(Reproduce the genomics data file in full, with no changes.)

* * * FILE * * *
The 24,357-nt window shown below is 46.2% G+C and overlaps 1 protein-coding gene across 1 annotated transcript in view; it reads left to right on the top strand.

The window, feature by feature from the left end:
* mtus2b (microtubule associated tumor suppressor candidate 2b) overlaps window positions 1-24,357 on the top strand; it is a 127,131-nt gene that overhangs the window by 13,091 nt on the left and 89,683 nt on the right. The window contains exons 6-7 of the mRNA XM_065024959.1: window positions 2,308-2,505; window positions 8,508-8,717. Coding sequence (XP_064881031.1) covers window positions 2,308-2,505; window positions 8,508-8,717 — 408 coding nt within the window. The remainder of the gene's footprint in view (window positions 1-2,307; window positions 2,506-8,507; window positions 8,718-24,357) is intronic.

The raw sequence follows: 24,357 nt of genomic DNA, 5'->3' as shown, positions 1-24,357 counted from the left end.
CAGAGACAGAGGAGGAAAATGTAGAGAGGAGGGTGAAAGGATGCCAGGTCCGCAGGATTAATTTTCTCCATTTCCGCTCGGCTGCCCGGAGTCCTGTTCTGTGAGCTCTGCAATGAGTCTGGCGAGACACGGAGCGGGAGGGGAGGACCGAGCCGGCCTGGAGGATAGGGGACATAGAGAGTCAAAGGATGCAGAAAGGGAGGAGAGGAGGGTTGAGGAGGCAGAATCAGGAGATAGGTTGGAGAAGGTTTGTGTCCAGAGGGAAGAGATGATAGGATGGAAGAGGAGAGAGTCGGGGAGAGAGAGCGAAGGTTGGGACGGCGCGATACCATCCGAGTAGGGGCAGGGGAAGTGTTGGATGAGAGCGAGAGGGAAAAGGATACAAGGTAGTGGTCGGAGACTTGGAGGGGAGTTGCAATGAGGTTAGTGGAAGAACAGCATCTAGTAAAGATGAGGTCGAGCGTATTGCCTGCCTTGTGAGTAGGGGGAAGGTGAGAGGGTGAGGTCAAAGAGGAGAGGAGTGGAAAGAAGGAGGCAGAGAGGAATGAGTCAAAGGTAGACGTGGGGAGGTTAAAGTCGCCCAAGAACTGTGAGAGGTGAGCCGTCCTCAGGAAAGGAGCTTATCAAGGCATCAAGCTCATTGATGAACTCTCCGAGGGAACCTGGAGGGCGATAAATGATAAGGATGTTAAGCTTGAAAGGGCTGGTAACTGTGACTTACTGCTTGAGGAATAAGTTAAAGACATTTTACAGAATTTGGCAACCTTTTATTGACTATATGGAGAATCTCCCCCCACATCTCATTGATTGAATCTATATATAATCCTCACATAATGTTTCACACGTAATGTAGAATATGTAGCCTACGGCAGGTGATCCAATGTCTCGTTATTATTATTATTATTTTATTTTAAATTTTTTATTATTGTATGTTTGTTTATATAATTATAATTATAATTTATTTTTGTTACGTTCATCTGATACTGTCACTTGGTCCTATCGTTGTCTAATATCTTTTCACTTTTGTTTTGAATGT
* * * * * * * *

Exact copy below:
The 24,357-nt window shown below is 46.2% G+C and overlaps 1 protein-coding gene across 1 annotated transcript in view; it reads left to right on the top strand.

The window, feature by feature from the left end:
* mtus2b (microtubule associated tumor suppressor candidate 2b) overlaps window positions 1-24,357 on the top strand; it is a 127,131-nt gene that overhangs the window by 13,091 nt on the left and 89,683 nt on the right. The window contains exons 6-7 of the mRNA XM_065024959.1: window positions 2,308-2,505; window positions 8,508-8,717. Coding sequence (XP_064881031.1) covers window positions 2,308-2,505; window positions 8,508-8,717 — 408 coding nt within the window. The remainder of the gene's footprint in view (window positions 1-2,307; window positions 2,506-8,507; window positions 8,718-24,357) is intronic.

The raw sequence follows: 24,357 nt of genomic DNA, 5'->3' as shown, positions 1-24,357 counted from the left end.
CAGAGACAGAGGAGGAAAATGTAGAGAGGAGGGTGAAAGGATGCCAGGTCCGCAGGATTAATTTTCTCCATTTCCGCTCGGCTGCCCGGAGTCCTGTTCTGTGAGCTCTGCAATGAGTCTGGCGAGACACGGAGCGGGAGGGGAGGACCGAGCCGGCCTGGAGGATAGGGGACATAGAGAGTCAAAGGATGCAGAAAGGGAGGAGAGGAGGGTTGAGGAGGCAGAATCAGGAGATAGGTTGGAGAAGGTTTGTGTCCAGAGGGAAGAGATGATAGGATGGAAGAGGAGAGAGTCGGGGAGAGAGAGCGAAGGTTGGGACGGCGCGATACCATCCGAGTAGGGGCAGGGGAAGTGTTGGATGAGAGCGAGAGGGAAAAGGATACAAGGTAGTGGTCGGAGACTTGGAGGGGAGTTGCAATGAGGTTAGTGGAAGAACAGCATCTAGTAAAGATGAGGTCGAGCGTATTGCCTGCCTTGTGAGTAGGGGGAAGGTGAGAGGGTGAGGTCAAAGAGGAGAGGAGTGGAAAGAAGGAGGCAGAGAGGAATGAGTCAAAGGTAGACGTGGGGAGGTTAAAGTCGCCCAAGAACTGTGAGAGGTGAGCCGTCCTCAGGAAAGGAGCTTATCAAGGCATCAAGCTCATTGATGAACTCTCCGAGGGAACCTGGAGGGCGATAAATGATAAGGATGTTAAGCTTGAAAGGGCTGGTAACTGTGACTTACTGCTTGAGGAATAAGTTAAAGACATTTTACAGAATTTGGCAACCTTTTATTGACTATATGGAGAATCTCCCCCCACATCTCATTGATTGAATCTATATATAATCCTCACATAATGTTTCACACGTAATGTAGAATATGTAGCCTACGGCAGGTGATCCAATGTCTCGTTATTATTATTATTATTTTATTTTAAATTTTTTATTATTGTATGTTTGTTTATATAATTATAATTATAATTTATTTTTGTTACGTTCATCTGATACTGTCACTTGGTCCTATCGTTGTCTAATATCTTTTCACTTTTGTTTTGAATGT